8 Hidden Costs of Owning a Holiday Rental

Owning a holiday rental in Barcelona sounds great. It is indeed a good investment. Did you know, however, there are some hidden costs to owning one? Yes, doing a good job at revenue management is a big part of the success of your holiday rental. What hidden costs are there for you to take into account? Let’s dive into this matter.

8 Hidden Costs of Owning a Holiday Rental

1. Taxes

tax lawThis doesn’t seem like a hidden cost, because you will probably know that you have to pay taxes. However, do you know how much do you exactly have to pay? There are several taxes in Spain. These depend on if you are a resident or non-resident. Both have to pay community fees and IBI. Residents pay a personal income tax called the IRPF. There is also a personal income tax for Non-residents which is called the IRNR and they will have to pay an additional wealth tax.

2. Commission

If you want to have enough exposure for your holiday rental you probably want to work with OTA’s (Online Travel Agencies). There are several out there; Airbnb, Booking.com, HomeAway are some of them but there are many others. All of them have their advantages. If you can’t decide which one to choose, read our blog explaining the difference between them here.

Whichever booking platform you go for, there will always be some sort of commission. It is a good idea to have some sort of strategy. In this way, you know which one works best and fits your needs.

3. Marketing

Handsome photographer making photo on camera in studioWhether you work with an OTA or decide on focussing on a direct booking strategy, both will have marketing costs attached to it.

Both strategies would mean you have to put your holiday rental in the best light possible. Having good pictures, a good description and professional listing will improve the chances of getting bookings. If you aren’t a professional photographer or copywriter, it’s harder to compete with other apartments. So you might want to hire somebody for that.

If you want to focus on direct bookings there are many costs associated with this. Creating and hosting your website, advertising, keeping up with social media accounts, these all cost money!

4. Cleaning and laundry

Woman cleaning the counter in the kitchenCleaning and laundry is something that you have to do after every stay. The cost of it really depends. Are you doing it all yourself? Then you have to think about the supplies you need to do the cleaning and laundry and how much time you spend doing it. What would that cost you?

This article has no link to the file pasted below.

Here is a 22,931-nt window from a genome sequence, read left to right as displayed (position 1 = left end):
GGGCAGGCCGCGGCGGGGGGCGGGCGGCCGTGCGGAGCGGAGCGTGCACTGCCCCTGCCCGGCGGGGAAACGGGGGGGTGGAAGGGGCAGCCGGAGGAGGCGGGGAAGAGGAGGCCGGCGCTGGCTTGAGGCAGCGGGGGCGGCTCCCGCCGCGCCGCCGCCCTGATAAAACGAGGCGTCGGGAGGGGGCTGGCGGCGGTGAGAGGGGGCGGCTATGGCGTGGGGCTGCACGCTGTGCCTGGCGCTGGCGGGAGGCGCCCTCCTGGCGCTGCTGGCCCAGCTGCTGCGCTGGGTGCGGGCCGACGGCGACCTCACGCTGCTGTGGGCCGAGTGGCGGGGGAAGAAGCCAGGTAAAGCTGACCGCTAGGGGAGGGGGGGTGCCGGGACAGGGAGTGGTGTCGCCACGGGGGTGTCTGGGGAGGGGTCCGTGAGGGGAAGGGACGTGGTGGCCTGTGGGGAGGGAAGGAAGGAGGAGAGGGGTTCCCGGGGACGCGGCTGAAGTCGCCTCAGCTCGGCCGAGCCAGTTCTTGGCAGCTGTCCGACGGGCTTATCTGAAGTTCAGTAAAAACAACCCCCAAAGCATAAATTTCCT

If you don’t have time to do it all yourself, you can work with a company that provides cleaning and laundry for you. When you do this, not only think about the fee you pay for their service. You are probably also spending time managing them and overseeing the work they do. Count that time into the amount it will cost you.

On many booking platforms, you can add an additional cleaning cost. It is an industry-standard. People wouldn’t find it weird when they see this additional fee for them. So make use out of it. Don’t add the cleaning fee on your nightly rate. This will make your holiday rental more expensive at first glance.

When doing revenue management, you can also consider if it makes sense to do all these costs for a one night stay. If the costs are too high, consider setting a minimum stay of 2 or 3 nights.

5. Amenities

Customer experience is one of the most important parts of building a successful holiday rental business. Packing your apartment with the needed essentials is thus a must. Some amenities, like appliances, are a one time cost. If you want to optimise the lifespan of these, spending a bit more can be a good idea.

Other amenities will be a continued cost. Supplying every guest with the needed toilet paper, washing liquid or soap for instance. These are small costs, but you have to take them into account. Having these in the apartment will give them a better experience. Make sure you have everything to give your guests the best experience possible with our Essential Inventory Checklist.

6. Maintenance

Having guests stay in your holiday rental is always a bit of a risk, accidents can happen. But even if everything goes fine, there are some unexpected costs. It is a good idea to have some emergency money for when there is unexpected damage to the holiday rental or even a boiler breakage. But things don’t have to be that bad. There are things like changing a lightbulb once in a while that will add up over time.

Also, consider that the decoration of your apartment needs some love. You will have to buy new beddings, pillows and towels once in a while and your rental also needs a lick of paint every few years.

7. Insurance

Again, you will probably know that you will need insurance for your holiday rental. Do you know which insurances you need? Every apartment has its own needs and every insurance company has their rates. It is hard to tell you what the costs are going to be. Just spend enough time researching on it, while thinking of your revenue strategy.

8. Time = money

save your timeDoing all the management by yourself takes up a lot of time. This is time you can’t spend on other jobs. So the saying time = money applies to be a property manager for holiday rentals. Even if it is not a direct cost, it can be a good idea to think about how valuable the time you are spending on a holiday rental is.

If this would take to much of your much needed time, consider working with a property management company. They will take care of most of the above in exchange for a commission. So when spending time thinking of how you can get the most out of your apartment, this commission might not be as bad as you think.


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